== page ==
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Ford Foundation President Urges Grant-Makers to Enter Broadband Arena

WASHINGTON, April 8, 2010 – Ford Foundation President Luis Ubiñas is urging foundations and other grant-makers to dive into the broadband issue to help expansion and adoption of high-speed Internet access throughout the United States.

Broadband Breakfast Staff

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WASHINGTON, April 8, 2010 – Ford Foundation President Luis Ubiñas is urging foundations and other grant-makers to open their wallets and their minds to help expansion and adoption of high-speed Internet access throughout the United States.

In a new opinion piece published in the Chronicle of Philanthropy titled “Why Foundations of All Kinds Should Promote Internet Access,” he argues that the Federal Communications Commission’s recent release of the National Broadband Plan “holds profound implications for all of us who are working to expand opportunity in America.”

He writes “as the Internet becomes a gateway to democratic participation, economic opportunity and human expression, it is critical to the future of our country—and our philanthropic missions—to ensure that everyone has high-speed…access to an open Internet.”

Ubiñas argues that foundations in the past have tended to view grant making focused on Internet policy as a media issue, but says it’s time to take a different approach that better fits with contemporary reality.

He sees the Internet today as fundamental “to every issue we care about. Efficient and low-cost health care, for example, will soon depend on high-speed access to online medical and diagnostic tools. Some 77 percent of Fortune 500 companies accept job applications solely online, according to one study. And digital classrooms that use high-speed Internet are already connecting students with a vast new world of ideas and information.”

The foundation is committing $50 million over the next five years to support efforts that ensure that broadband access “becomes a reality for all citizens and that public-interest values in the online space itself are protected.”

Education

Labor Department Official Addresses Apprenticeships at Wireless Infrastructure Event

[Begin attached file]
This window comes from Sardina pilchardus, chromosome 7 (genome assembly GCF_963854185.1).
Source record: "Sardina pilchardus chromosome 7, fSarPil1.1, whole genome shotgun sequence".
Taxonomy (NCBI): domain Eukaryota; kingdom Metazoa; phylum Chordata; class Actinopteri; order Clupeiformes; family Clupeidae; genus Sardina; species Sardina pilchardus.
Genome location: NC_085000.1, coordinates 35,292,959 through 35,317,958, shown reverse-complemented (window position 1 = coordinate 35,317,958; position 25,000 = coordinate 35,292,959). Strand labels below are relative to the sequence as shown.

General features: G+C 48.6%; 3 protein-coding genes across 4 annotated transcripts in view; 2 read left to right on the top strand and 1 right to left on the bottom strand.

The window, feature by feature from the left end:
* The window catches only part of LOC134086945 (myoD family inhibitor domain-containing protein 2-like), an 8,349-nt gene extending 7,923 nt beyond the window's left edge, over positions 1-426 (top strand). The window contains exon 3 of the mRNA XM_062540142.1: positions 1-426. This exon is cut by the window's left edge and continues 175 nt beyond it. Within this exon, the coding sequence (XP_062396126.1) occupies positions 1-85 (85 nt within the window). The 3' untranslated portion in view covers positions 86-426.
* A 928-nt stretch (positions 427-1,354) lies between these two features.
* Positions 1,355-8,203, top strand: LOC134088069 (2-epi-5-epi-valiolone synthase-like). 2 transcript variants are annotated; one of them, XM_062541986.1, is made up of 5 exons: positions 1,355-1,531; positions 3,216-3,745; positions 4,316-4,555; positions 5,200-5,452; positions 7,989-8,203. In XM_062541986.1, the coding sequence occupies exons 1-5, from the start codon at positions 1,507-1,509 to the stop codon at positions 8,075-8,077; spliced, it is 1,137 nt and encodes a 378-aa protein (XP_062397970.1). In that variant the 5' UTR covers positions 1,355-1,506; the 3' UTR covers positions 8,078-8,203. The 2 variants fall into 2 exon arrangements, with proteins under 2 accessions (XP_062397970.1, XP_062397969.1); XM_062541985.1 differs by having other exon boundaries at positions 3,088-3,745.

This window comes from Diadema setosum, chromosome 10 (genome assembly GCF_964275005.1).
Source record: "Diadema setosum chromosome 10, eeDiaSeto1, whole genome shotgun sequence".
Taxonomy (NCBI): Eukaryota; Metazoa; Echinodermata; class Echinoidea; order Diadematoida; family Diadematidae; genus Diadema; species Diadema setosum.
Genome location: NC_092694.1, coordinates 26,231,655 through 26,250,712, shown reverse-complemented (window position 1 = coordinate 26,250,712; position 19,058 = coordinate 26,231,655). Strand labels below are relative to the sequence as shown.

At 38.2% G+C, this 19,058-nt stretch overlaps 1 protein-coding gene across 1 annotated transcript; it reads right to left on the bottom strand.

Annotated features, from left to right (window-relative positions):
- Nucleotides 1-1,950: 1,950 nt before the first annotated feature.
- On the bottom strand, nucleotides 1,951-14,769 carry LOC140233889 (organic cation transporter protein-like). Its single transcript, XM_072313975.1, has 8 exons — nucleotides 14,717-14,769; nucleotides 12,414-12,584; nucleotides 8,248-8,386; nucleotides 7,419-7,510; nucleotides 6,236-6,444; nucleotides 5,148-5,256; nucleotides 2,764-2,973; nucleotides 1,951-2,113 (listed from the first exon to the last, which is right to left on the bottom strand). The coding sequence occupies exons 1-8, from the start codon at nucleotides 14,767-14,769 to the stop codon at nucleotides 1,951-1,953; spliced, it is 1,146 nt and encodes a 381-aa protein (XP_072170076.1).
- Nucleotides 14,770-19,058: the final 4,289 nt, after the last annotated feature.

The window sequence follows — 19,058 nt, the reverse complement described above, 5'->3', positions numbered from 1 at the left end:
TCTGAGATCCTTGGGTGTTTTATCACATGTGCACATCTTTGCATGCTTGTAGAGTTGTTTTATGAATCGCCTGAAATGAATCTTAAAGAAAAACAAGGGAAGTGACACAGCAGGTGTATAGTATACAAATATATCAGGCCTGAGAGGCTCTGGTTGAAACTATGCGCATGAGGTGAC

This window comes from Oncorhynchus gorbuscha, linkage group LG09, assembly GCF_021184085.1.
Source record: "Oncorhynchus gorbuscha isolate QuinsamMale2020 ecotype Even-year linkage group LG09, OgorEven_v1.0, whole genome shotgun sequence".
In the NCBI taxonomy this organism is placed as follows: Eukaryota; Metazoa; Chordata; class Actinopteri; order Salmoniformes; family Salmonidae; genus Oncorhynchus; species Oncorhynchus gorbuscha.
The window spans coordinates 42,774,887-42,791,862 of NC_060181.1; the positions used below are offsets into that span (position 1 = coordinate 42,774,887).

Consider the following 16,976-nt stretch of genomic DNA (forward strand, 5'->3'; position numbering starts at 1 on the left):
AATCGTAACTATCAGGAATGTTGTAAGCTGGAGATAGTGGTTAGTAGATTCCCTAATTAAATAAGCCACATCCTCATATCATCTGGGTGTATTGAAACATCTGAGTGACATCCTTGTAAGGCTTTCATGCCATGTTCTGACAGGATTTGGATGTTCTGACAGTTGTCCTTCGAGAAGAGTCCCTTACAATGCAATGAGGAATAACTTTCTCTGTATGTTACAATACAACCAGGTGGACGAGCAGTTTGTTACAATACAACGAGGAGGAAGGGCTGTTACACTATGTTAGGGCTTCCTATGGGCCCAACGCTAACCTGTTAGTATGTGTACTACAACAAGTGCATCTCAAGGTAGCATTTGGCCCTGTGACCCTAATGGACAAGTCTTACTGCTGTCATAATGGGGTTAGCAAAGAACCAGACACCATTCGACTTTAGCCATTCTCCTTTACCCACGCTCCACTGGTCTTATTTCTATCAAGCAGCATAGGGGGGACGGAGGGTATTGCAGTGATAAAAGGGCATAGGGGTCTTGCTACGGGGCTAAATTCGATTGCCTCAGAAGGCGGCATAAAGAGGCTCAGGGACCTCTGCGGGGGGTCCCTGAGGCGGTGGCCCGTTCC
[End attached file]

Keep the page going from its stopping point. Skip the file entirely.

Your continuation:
Benjamin Kahn

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WASHINGTON, April 8, 2010 – Ford Foundation President Luis Ubiñas is urging foundations and other grant-makers to open their wallets and their minds to help expansion and adoption of high-speed Internet access throughout the United States.

In a new opinion piece published in the Chronicle of Philanthropy titled “Why Foundations of All Kinds Should Promote Internet Access,” he argues that the Federal Communications Commission’s recent release of the National Broadband Plan “holds profound implications for all of us who are working to expand opportunity in America.”

He writes “as the Internet becomes a gateway to democratic participation, economic opportunity and human expression, it is critical to the future of our country—and our philanthropic missions—to ensure that everyone has high-speed…access to an open Internet.”

Ubiñas argues that foundations in the past have tended to view grant making focused on Internet policy as a media issue, but says it’s time to take a different approach that better fits with contemporary reality.

He sees the Internet today as fundamental “to every issue we care about. Efficient and low-cost health care, for example, will soon depend on high-speed access to online medical and diagnostic tools. Some 77 percent of Fortune 500 companies accept job applications solely online, according to one study. And digital classrooms that use high-speed Internet are already connecting students with a vast new world of ideas and information.”

The foundation is committing $50 million over the next five years to support efforts that ensure that broadband access “becomes a reality for all citizens and that public-interest values in the online space itself are protected.”